Newcomer H&M on the other hand is an example of an international brand that has positioned itself locally in line with its global profile, with the motto: fashion and quality for the best prices. Other company principles are an inventive store design and efficient logistics. H&M’s Romanian launch campaign shows that the company gladly embraces advertising. On the other side of the fence, competitor Zara has a policy of almost zero advertising.

Only 0.3 percent of sales are put into advertising while most competitors in the industry invest approximately 3.5 percent of their turnover in marketing, says Enache.

Zara’s unique selling point is to create or imitate the latest trends within a short two-week period. The new styles are available on sales floors for no more than four weeks, thus putting pressure on shoppers to buy now.

This allows the retailer to discount only 18 percent of its products, compared to approximately 35 percent in other fashion retail companies.

 

Hot for the new season… investments

While the economic recession has slashed personal budgets, the full half of the glass is that it has also brought cheaper expansion costs. Backed by international networks and armed with global know-how, players such as Inditex and C&A continued to open new units last year and further expansion plans are still in the cards.

An increase in the availability and development of retail projects is also key as most of the local fashion retailers continue to focus on shopping malls when choosing locations – albeit now they are driving a harder bargain.

The opening of the first local H&M store is this year”s biggest event in fashion retail so far. In less than a month, the Swedish retailer has opened five shops in Bucharest and one in Brasov. Two new units will follow this autumn in Timisoara and Cluj-Napoca, said company representatives.

According to Laura Sinca, PR & marketing manager at H&M Romania, the retailer’s local business strategy is the same as anywhere else in the world. “The best location for our stores – this has been our expansion principle since 1947 when the company was set up. H&M would rather postpone the opening of a new store and wait until the best location becomes available,” Sinca tells Business Review. Judging from the preliminary results, H&M says it is off to a good start on the local market.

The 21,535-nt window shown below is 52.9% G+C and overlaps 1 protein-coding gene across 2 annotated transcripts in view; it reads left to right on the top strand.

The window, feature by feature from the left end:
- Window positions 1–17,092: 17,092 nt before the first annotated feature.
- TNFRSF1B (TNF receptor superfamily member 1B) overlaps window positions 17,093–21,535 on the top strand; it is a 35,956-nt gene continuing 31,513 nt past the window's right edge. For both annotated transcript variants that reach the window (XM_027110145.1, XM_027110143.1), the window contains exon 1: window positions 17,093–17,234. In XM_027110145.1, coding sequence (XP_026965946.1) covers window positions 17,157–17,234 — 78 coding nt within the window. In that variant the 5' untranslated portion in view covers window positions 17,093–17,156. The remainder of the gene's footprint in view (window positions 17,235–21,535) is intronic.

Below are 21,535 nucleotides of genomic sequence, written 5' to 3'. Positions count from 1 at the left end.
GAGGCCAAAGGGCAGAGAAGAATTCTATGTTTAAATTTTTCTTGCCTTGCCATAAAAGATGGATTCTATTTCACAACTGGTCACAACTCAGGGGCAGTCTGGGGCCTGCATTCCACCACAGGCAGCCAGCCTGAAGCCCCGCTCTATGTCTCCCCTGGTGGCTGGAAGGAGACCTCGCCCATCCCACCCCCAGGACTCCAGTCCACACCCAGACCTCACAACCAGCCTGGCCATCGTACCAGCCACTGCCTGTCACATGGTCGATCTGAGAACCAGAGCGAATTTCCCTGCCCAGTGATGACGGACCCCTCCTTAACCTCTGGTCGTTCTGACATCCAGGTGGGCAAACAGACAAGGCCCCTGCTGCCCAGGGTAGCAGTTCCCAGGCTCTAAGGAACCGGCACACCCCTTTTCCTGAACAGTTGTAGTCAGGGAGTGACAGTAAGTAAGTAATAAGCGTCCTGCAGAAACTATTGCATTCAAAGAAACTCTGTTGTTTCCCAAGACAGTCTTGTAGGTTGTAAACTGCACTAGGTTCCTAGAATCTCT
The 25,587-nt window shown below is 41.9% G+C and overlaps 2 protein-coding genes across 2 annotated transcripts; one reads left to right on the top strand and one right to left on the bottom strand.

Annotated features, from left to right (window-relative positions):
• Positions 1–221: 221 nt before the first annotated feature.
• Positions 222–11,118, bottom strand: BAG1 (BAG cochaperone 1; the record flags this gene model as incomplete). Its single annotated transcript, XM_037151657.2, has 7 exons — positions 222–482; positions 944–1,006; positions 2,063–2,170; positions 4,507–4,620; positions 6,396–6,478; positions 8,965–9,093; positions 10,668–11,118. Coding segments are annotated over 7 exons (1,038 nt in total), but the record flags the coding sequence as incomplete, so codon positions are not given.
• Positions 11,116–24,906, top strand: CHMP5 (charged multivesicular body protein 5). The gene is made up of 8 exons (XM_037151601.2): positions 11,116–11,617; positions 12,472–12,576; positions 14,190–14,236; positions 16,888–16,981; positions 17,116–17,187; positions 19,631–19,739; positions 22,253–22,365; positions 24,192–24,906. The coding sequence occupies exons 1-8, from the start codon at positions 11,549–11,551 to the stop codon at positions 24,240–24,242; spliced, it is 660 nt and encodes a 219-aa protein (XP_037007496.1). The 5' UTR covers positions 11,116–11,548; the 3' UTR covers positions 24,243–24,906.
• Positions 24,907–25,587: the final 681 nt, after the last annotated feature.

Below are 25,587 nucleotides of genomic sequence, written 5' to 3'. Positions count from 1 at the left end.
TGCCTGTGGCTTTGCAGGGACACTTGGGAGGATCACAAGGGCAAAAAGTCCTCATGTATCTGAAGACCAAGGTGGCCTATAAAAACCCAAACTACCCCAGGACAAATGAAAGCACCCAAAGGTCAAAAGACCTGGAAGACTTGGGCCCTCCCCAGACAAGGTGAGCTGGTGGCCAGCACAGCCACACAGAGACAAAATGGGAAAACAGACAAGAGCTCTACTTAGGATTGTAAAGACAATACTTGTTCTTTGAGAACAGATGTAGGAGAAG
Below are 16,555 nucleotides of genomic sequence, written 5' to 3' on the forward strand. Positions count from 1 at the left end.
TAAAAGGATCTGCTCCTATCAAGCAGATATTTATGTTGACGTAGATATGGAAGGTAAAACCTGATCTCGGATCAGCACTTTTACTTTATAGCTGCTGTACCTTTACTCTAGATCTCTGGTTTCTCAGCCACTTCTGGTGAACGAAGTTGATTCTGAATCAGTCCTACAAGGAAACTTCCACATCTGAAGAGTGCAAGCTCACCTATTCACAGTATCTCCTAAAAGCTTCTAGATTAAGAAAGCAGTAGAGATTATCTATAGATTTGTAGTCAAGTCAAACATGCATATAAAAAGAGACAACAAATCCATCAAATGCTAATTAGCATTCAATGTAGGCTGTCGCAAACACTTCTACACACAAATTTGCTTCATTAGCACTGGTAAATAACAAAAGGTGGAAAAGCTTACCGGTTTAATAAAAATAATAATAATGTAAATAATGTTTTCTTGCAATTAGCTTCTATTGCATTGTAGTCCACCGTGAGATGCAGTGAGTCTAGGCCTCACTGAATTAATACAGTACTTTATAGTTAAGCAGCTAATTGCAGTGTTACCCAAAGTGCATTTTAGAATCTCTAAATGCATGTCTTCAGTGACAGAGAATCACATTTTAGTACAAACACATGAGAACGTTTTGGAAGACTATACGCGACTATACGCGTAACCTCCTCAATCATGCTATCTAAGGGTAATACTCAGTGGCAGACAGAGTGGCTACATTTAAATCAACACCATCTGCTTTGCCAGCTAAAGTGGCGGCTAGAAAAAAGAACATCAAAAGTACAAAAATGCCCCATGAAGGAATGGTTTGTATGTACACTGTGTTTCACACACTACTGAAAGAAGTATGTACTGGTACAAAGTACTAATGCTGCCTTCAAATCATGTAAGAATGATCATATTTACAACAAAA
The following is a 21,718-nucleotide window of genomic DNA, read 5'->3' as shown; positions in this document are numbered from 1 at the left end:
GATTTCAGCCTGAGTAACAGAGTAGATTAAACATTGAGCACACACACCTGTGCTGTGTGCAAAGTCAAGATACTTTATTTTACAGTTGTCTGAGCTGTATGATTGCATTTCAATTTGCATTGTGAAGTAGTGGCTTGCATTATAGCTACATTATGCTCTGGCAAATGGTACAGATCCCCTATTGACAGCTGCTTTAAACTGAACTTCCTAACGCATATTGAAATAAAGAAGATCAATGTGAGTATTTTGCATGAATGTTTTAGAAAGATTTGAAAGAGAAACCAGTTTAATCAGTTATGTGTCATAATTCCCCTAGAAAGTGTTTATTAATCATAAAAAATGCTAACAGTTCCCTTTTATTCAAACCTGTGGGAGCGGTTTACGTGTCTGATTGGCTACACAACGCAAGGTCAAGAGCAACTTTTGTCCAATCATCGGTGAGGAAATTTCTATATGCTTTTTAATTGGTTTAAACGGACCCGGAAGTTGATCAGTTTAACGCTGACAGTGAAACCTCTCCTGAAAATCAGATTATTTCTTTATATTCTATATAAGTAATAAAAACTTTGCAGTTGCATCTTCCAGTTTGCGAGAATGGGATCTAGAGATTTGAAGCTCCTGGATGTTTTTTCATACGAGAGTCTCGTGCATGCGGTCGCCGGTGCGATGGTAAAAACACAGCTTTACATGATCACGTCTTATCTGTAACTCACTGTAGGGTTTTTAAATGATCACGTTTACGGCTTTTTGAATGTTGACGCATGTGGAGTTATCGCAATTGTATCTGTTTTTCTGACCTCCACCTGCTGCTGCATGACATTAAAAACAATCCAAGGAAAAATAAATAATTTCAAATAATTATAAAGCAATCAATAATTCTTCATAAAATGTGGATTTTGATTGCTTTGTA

“Romania is an interesting market, with a young population which is passionate about fashion. We believe that there is huge potential for expansion in this country,” adds Sinca.

But before H&M and many of the other players active locally even considered the local market, the pioneer was Inditex Group. The Spanish fashion retailer came to the country in 2004 by franchising two stores. In 2006 it decided to operate directly on the local market and over the next few years implemented an aggressive development strategy, bringing seven of its eight brands and extending to other locations in addition to Bucharest.

Presently, the retailer’s network includes 56 stores, the last five of which have been opened since the beginning of the year. Ten more units should begin trading by the end of 2011.

C&A is another important international player with a long to-do list this year. It operates a network of seven stores locally and about eight new units should be opened throughout the course of 2011. “We are planning a long-term course and sustainable growth on the Romanian market because we believe in its potential. In 2011, we plan to open about eight new stores across the country, mostly in shopping center projects in large towns,” Cristian Codrea, district manager for C&A Romania, told Business Review previously.

 

simona.bazavan@business-review.ro